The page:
The characteristics of both groups of subjects are described in Table 1. Before initiating maqui administration, the EBC concentration of IL-6 in smokers tended to be lower than those detected in the non-smokers (3.64 pg/ml [2.59 – 4.69] vs. 5.71 pg/ml [3.59 – 7.82], respectively; p = 0.057) and that of H2O2 higher (88.6 nM [67.6 – 109.5] vs. 52.5 nM [24.3 – 80.7], respectively; p = 0.059) (Figure 1). Although various studies reported higher pulmonary concentrations of IL-6 in smokers, they are generally carried out in older subjects, with a more elevated consumption of cigarettes and a longer smoking history, than the subjects who participated in our study . Our results confirm those from McCrea et al.  who described that the IL-6 concentrations in bronchoalveolar lavage fluid (BALF) are lower in healthy smokers than in nonsmokers, and that BALF macrophages isolated from these smokers released less IL-6 when stimulated with LPS. Similar results have been reported in a number of studies that described a lower release of bioactive IL-6 and other pro-inflammatory cytokines from alveolar macrophages in smokers than in nonsmokers [18-22]. This immune alteration might explain the delayed rate of bacterial clearance in mice exposed to cigarette smoke and posteriorly infected with P. aeruginosa  and the higher susceptibility to pulmonary infections in smokers. Various components of tobacco including acrolein, nicotine, tar, hydroquinone and catechol have been shown to inhibit the immune response . In addition, it has also been suggested that exposure of alveolar macrophages to tobacco smoke results in a hyporesponsive state similar to endotoxin tolerance, due to the inhibition of the TLR2/4-induced expression of pro-inflammatory cytokines and the impaired activation of IRAK-1, p38, and NF-ķB . 4-(Methylnitrosamino)-1-(3-pyridyl)-1-butanone, a component of tobacco smoke has also been shown to decrease IL-6 from bronchial and alveolar epithelial cells .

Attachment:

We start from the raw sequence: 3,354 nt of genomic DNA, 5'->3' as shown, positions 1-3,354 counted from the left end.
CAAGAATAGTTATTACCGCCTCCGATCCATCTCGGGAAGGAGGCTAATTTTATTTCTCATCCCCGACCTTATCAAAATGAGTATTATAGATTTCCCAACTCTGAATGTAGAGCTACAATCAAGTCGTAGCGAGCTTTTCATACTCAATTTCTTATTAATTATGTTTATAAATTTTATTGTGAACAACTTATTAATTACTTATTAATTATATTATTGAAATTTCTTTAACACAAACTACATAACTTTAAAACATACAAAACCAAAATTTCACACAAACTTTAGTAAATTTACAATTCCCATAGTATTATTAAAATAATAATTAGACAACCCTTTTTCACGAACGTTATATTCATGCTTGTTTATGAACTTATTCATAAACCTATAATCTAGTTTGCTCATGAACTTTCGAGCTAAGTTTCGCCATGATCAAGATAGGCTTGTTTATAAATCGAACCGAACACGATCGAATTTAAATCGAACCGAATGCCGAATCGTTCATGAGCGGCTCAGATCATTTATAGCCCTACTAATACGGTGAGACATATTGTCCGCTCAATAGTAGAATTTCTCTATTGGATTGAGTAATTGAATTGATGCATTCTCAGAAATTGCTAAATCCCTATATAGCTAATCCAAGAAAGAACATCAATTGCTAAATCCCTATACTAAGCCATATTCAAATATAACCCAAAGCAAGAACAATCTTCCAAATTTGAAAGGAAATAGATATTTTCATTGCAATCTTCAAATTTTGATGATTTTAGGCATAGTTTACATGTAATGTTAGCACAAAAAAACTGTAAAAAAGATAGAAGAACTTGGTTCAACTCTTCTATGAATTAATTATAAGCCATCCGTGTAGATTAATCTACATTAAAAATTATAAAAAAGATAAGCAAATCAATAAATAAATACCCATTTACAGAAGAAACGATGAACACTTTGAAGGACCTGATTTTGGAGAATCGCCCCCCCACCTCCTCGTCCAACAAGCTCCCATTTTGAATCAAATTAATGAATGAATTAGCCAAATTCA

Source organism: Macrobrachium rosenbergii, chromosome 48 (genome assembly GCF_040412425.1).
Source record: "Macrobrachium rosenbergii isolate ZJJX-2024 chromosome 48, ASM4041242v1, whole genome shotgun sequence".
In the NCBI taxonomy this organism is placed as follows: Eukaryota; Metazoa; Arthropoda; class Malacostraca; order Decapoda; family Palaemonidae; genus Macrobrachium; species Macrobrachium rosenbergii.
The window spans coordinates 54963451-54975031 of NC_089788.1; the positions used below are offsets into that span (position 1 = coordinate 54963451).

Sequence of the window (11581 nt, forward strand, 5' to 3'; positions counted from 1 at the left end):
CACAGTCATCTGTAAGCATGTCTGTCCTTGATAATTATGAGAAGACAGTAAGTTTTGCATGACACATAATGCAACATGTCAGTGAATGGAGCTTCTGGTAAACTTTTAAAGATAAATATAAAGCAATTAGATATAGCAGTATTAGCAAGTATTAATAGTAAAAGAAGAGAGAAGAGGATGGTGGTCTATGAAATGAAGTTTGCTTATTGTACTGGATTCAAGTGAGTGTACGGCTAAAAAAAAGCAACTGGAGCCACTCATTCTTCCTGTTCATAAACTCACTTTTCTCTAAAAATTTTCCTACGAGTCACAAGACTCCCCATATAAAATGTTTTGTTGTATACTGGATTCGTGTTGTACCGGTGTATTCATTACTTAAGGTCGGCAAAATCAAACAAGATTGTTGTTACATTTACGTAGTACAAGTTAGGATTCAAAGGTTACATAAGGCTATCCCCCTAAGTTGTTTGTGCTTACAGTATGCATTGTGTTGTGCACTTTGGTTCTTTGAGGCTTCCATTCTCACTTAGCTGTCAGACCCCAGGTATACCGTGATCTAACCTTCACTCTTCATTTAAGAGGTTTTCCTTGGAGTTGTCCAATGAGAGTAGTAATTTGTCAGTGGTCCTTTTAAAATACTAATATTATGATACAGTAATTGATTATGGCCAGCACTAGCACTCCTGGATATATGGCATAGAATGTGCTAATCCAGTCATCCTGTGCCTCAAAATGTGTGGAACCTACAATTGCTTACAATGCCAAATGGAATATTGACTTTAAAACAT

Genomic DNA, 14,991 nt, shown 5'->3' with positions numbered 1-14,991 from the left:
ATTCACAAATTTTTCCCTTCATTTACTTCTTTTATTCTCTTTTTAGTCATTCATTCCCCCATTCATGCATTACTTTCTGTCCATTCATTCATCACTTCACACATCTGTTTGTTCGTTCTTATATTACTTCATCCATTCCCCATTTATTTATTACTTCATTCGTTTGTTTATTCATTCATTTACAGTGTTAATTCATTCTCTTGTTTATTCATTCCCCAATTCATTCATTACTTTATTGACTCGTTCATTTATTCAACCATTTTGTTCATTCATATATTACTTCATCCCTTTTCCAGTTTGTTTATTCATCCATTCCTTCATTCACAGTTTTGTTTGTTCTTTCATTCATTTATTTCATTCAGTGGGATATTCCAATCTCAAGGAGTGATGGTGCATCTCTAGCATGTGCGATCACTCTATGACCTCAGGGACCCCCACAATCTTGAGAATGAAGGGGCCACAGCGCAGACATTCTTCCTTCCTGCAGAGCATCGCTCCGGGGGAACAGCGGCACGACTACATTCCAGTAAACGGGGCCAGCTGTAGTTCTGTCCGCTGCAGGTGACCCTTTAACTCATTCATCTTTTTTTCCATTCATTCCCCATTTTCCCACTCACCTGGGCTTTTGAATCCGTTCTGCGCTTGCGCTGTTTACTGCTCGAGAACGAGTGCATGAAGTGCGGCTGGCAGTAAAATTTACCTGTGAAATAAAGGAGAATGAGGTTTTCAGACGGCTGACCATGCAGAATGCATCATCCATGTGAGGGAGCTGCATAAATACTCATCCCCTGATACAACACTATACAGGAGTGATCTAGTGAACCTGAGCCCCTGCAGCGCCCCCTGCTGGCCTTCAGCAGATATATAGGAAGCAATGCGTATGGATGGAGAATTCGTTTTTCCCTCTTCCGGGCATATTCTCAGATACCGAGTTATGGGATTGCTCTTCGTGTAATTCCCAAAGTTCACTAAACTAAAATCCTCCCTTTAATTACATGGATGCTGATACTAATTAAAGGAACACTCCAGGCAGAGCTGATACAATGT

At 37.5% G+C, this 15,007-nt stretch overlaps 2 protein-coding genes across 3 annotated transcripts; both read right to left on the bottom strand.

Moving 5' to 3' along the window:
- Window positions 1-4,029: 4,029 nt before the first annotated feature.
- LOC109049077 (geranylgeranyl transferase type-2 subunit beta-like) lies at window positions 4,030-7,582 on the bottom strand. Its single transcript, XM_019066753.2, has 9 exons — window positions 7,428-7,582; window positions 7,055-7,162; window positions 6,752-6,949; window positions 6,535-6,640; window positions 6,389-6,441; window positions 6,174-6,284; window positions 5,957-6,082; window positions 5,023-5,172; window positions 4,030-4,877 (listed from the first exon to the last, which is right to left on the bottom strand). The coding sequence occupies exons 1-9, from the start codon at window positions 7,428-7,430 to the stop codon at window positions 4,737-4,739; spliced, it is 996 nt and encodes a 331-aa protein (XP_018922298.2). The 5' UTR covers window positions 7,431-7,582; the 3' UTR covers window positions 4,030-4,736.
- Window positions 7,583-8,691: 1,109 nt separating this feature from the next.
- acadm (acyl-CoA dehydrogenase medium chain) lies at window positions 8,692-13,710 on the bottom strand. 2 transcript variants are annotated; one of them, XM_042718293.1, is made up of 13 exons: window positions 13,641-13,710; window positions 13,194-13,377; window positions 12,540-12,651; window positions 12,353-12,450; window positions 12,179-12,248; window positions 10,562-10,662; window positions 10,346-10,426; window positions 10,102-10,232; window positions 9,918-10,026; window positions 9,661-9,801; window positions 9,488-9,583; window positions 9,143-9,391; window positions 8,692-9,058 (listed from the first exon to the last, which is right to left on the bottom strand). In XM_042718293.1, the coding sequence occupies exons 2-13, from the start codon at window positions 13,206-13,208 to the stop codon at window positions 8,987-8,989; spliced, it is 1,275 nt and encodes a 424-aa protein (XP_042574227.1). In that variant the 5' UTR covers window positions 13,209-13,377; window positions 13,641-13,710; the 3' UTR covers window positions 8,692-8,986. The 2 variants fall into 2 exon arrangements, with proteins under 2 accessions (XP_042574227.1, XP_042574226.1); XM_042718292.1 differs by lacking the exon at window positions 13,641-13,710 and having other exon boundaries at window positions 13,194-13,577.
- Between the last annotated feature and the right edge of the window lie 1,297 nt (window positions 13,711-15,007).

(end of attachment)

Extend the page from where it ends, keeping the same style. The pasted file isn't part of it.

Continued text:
Our results also confirm previous studies indicating higher H2O2 levels in EBC from smokers . The smoker subjects consumed the maqui extract daily for two weeks. The treatment was well tolerated by the subjects and no side-effect, including digestive symptoms, were reported during the study. At the end of the treatment period, a significant decrease (by 57.3%) of H2O2 concentrations (37.8 nM [30.0 – 45.8]; p = 0.0002) and a significant increase of IL-6 concentrations (by 30.8%) (4.76 pg/ml [3.72 - 5.79]; p = 0.0032) were observed. Such changes in H2O2 and IL-6 were detected in 92.8% and 80% of the smokers, respectively; they were inversely correlated (R = 0.59; p = 0.027). At the end of the period of maqui administration, the EBC concentrations of these molecules in the smoker subjects did not differ from these detected in the non-smokers. Some studies have described the ability of polyphenols to act as immunostimulant and more specifically to increase IL-6 expression. Sage phenolic compounds, for example, increased IL-6 and TNF release by the macrophage-like cells RAW264.7 infected by Leishmania  while grape seed extract increased IL-6 expression and secretion in astrocytes, improving their resistance against H2O2-induced oxidative damage . To our knowledge, our results show for the first time that the intake of a polyphenol-rich extract exerts beneficial effects in the respiratory tract of humans, normalizing the concentrations of IL-6 and H2O2 EBC in asymptomatic smokers with moderate cigarette smoking. Such protective effects have been described in animal models of respiratory diseases with different dietary polyphenols. For example, resveratrol was shown to improve lung injury induced by staphylococcal enterotoxin-B in mice  while the administration of a walnut extract restored the levels of glutathione reductase and catalase and reduced the xanthine oxidase activity in lung tissues of rats treated with cigarette smoke extract . Another widely used dietary polyphenol, curcumin, was shown to attenuate the pulmonary inflammation and emphysema induced by intratracheal porcine pancreatic elastase or cigarette smoke in mice . Polyphenols from red wine and red fruits were also shown to cause bronchodilation and to suppress airway inflammation in an animal model of asthma induced by ovalbumin sensitization . Berry anthocyanins have been shown to be absorbed through the intestinal mucosa in in vitro system (Caco-2 cells) and in human volunteers [34,35], therefore making possible that these molecules may reach the respiratory tract and exert their antioxidant and anti-inflammatory activities. This was recently supported by the observations from Aquil et al. who detected the presence of different anthocyanins in the lung tissue from blueberry-fed mice .